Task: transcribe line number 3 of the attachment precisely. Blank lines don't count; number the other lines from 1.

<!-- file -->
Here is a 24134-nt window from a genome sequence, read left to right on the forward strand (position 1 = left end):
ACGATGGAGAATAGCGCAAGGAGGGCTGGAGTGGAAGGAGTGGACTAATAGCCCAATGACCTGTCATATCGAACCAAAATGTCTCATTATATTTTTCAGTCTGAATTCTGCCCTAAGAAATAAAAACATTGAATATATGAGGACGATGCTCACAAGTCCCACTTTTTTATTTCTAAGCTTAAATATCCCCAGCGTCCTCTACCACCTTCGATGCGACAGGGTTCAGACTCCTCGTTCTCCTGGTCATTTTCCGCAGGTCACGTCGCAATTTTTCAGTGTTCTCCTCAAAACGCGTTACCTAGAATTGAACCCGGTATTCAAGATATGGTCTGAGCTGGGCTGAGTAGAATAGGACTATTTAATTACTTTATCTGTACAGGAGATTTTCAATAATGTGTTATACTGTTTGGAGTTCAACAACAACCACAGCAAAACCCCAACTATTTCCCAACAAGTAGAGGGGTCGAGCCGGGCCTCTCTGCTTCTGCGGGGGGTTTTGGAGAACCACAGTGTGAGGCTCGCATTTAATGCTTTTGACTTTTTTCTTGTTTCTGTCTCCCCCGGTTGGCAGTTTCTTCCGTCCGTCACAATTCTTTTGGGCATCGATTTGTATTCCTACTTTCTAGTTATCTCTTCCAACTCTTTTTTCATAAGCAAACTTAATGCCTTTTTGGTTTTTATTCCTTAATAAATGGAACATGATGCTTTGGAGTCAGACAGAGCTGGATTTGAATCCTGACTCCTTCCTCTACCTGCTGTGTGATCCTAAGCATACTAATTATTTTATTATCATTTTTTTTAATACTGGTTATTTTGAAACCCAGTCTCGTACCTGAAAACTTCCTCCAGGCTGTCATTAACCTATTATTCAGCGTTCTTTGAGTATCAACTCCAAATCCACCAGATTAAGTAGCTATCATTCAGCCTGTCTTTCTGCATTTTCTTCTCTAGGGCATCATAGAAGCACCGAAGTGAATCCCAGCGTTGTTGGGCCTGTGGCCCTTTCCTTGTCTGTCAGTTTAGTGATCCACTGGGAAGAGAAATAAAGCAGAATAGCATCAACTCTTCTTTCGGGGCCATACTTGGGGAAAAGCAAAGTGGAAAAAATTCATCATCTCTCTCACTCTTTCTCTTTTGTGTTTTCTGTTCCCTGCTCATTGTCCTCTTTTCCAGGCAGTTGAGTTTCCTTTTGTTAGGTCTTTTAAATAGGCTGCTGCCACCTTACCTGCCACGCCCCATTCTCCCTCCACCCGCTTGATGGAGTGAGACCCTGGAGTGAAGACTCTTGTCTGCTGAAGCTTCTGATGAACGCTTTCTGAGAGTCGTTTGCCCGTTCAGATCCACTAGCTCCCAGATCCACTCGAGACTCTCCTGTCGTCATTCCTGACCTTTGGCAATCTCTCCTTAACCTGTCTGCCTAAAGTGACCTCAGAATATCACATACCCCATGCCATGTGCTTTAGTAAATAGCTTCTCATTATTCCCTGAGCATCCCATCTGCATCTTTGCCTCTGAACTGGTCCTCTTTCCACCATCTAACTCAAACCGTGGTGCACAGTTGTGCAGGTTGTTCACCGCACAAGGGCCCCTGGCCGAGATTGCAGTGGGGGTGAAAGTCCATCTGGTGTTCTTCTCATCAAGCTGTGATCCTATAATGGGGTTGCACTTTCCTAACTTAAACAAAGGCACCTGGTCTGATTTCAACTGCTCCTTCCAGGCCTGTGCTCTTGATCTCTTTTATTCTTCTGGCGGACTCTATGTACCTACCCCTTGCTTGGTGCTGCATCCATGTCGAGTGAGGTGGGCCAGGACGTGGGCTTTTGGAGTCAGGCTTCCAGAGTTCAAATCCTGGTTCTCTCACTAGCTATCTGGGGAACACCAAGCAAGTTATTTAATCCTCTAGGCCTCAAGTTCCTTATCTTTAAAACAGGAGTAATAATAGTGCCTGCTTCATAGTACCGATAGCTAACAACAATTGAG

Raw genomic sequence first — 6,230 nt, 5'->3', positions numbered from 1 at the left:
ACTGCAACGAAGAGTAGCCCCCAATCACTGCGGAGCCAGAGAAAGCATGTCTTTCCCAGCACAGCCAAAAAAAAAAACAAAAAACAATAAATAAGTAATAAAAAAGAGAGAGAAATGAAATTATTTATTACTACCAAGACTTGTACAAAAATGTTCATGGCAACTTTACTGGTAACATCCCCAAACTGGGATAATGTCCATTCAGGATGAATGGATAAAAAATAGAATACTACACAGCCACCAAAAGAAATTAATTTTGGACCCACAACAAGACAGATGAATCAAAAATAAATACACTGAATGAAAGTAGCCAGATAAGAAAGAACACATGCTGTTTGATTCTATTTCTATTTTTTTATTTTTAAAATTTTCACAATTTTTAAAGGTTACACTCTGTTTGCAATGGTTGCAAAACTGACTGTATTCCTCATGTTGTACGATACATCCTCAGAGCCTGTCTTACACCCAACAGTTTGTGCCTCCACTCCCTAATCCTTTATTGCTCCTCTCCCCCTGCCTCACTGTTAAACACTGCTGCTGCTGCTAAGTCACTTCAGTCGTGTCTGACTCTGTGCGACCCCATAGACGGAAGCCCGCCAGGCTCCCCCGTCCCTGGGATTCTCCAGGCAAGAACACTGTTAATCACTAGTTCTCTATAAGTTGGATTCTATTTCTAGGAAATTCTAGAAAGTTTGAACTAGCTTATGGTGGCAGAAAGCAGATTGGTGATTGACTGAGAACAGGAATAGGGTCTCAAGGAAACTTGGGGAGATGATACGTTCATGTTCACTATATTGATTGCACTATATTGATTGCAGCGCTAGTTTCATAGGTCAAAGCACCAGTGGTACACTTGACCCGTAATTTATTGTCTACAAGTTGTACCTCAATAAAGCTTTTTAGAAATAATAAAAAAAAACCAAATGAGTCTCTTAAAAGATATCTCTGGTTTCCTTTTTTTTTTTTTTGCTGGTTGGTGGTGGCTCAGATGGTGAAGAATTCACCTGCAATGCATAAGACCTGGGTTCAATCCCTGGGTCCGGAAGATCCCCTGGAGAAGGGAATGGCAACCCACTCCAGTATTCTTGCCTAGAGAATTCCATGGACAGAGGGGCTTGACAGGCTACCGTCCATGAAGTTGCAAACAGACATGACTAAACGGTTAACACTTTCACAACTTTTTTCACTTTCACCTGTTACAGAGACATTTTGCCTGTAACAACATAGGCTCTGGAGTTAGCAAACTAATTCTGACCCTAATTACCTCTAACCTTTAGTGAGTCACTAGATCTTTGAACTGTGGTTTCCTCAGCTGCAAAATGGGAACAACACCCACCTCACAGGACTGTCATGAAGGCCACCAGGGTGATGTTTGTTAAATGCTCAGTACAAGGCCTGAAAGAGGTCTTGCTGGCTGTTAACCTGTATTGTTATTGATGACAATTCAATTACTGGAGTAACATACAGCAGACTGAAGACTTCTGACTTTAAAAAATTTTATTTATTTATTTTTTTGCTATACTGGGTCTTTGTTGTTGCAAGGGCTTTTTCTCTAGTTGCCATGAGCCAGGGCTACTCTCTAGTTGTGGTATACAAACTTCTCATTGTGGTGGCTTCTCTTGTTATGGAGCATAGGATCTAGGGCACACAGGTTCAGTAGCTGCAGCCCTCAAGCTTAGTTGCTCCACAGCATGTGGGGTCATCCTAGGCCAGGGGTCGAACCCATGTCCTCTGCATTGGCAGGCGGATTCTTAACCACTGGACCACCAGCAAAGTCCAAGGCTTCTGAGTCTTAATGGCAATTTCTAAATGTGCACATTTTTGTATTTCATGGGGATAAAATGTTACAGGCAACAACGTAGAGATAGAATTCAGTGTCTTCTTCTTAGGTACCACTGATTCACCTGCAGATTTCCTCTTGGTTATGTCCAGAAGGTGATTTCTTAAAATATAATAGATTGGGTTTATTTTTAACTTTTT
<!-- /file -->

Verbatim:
Raw genomic sequence first — 6,230 nt, 5'->3', positions numbered from 1 at the left: